You may have heard that Jon Stewart has a new show on Apple TV called The Problem with Jon Stewart. The idea is that each episode focuses on a particular problem. So, for instance, earlier this month Stewart did an episode titled “The Problem with White People.” I wrote about that particular episode because Stewart begged Andrew Sullivan to appear on the show and then proceeded to call him a racist in front of his audience. Here’s Sullivan’s take on how it went.
At that point, it became clear that Stewart was not conducting a televised debate, but initiating a struggle session. The point of the session was not to discuss anything, but to further enforce the dogma he had pronounced. So I found myself in the equivalent of one of those workplace indoctrination seminars — in which any disagreement is regarded as a form of “hate” or “ignorance.” But worse: I was in a struggle session with a live mob sitting in, cheering and jeering, which Stewart led and orchestrated. For good measure, Stewart called me a racist and told me I was not “living in the same fucking country as we are,” and went on to angrily call me a “motherfucker.”
But it turns out that Stewart’s tiresome act isn’t really as appealing as it once was. The latest ratings suggest his show is something of a flop.
His Apple TV+ show, “The Problem with Jon Stewart,” which debuted in September, has failed to gain traction in its first season and lags far behind its competitors on broadcast and cable TV. Last fall, about 180,000 U.S. homes saw the show’s first episode within the first seven days, according to the measurement firm Samba TV. By the fifth episode, which aired in early March, about 40,000 U.S. homes tuned in, down 78% from the season premiere. By comparison, an episode in March of HBO’s “Last Week Tonight with John Oliver” was seen in 844,000 U.S. homes, Samba TV says.
Stewart declined to comment, though the magazine Entertainment Weekly said the show is the No. 1 unscripted series on Apple TV+, citing sources. To date, Apple hasn’t disclosed any viewership numbers for Stewart’s show, which since its debut has aired on a sporadic schedule. According to Parrot Analytics, Stewart’s program is the eighth most in-demand talk show in the U.S., ahead of programs hosted by Ellen DeGeneres and James Corden and behind ones hosted by the likes of Jimmy Kimmel, Jimmy Fallon, Stephen Colbert and Trevor Noah…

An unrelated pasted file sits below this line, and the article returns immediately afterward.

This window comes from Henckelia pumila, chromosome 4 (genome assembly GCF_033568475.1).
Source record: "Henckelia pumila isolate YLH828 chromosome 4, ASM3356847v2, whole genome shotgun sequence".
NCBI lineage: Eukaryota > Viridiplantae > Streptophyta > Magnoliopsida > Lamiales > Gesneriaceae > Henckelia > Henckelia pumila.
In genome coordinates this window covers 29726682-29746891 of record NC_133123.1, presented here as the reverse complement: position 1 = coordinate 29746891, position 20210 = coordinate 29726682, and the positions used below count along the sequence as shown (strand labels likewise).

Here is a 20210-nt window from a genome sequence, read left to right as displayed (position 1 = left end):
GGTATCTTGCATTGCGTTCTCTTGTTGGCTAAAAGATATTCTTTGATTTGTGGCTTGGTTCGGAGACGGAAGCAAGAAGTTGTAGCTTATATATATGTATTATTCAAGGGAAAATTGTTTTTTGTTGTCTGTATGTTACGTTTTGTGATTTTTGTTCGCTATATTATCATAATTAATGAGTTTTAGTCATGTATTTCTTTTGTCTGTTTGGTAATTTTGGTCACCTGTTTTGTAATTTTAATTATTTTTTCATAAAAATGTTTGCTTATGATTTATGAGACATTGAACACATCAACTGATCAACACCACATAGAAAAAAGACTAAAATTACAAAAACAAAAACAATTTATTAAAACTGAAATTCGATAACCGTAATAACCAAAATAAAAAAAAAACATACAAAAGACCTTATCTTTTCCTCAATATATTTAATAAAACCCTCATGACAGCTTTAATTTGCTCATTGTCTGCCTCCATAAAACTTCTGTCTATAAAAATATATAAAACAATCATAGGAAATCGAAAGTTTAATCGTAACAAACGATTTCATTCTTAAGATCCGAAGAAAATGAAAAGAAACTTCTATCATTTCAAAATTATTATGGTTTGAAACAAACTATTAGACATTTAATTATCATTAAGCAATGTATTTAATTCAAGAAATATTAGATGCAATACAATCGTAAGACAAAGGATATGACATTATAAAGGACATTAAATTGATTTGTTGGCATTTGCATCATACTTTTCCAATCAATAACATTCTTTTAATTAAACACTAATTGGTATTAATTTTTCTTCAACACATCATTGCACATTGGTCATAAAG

Stewart fans may have had a particularly hard time settling into a viewership routine. Stewart initially released episodes on Apple every two weeks. Then he took four months off. In March, he returned from hiatus and began releasing episodes once a week. Along the way, Stewart has poked fun at the slow rollout, saying recently that it’s “like I’m an Etsy store of shows, knitting each one myself.”
Normally, a ratings flop like that would lead to some serious reconsideration of the material or the host or both. But as OutKick argued today, it’s sort of doubtful any of that matters terribly much to Apple.
Apple doesn’t care about any of these numbers. While Netflix, Hulu, Disney+, Peacock and HBO Max try to capture and hold onto every subscriber, AppleTV+ is playing with house money. On Monday morning, we discussed:
Apple doesn’t need to meet a certain number of subscribers to appease internal goals. Apple makes so much money from its products — iPhones, MacBooks, AirPods — that its streaming business is a mere side project. Apple’s annual revenues are 12 times that of Netflix. This is why Apple put in the resources to promote the film “CODA” to be the first streaming service to win Best Picture, while Netflix has to focus on quantity.
Apple, which is trading at an almost $3 trillion valuation, just wants programs that make the company look progressive, pro-LGBT and all of the other corporate America buzzwords. Apple thinks Stewart helps in this regard.
I think that’s about right. No streaming service can break even producing a TV show that pays the host a substantial salary plus money for producers, editors, bookers, etc. and which only brings in 40,000 viewers a week. But Stewart, because of his long history at the Daily Show, is a special case. He’s less of a ratings bonanza and more of a corporate mascot at this point. It’s good work if you can get it, I guess.
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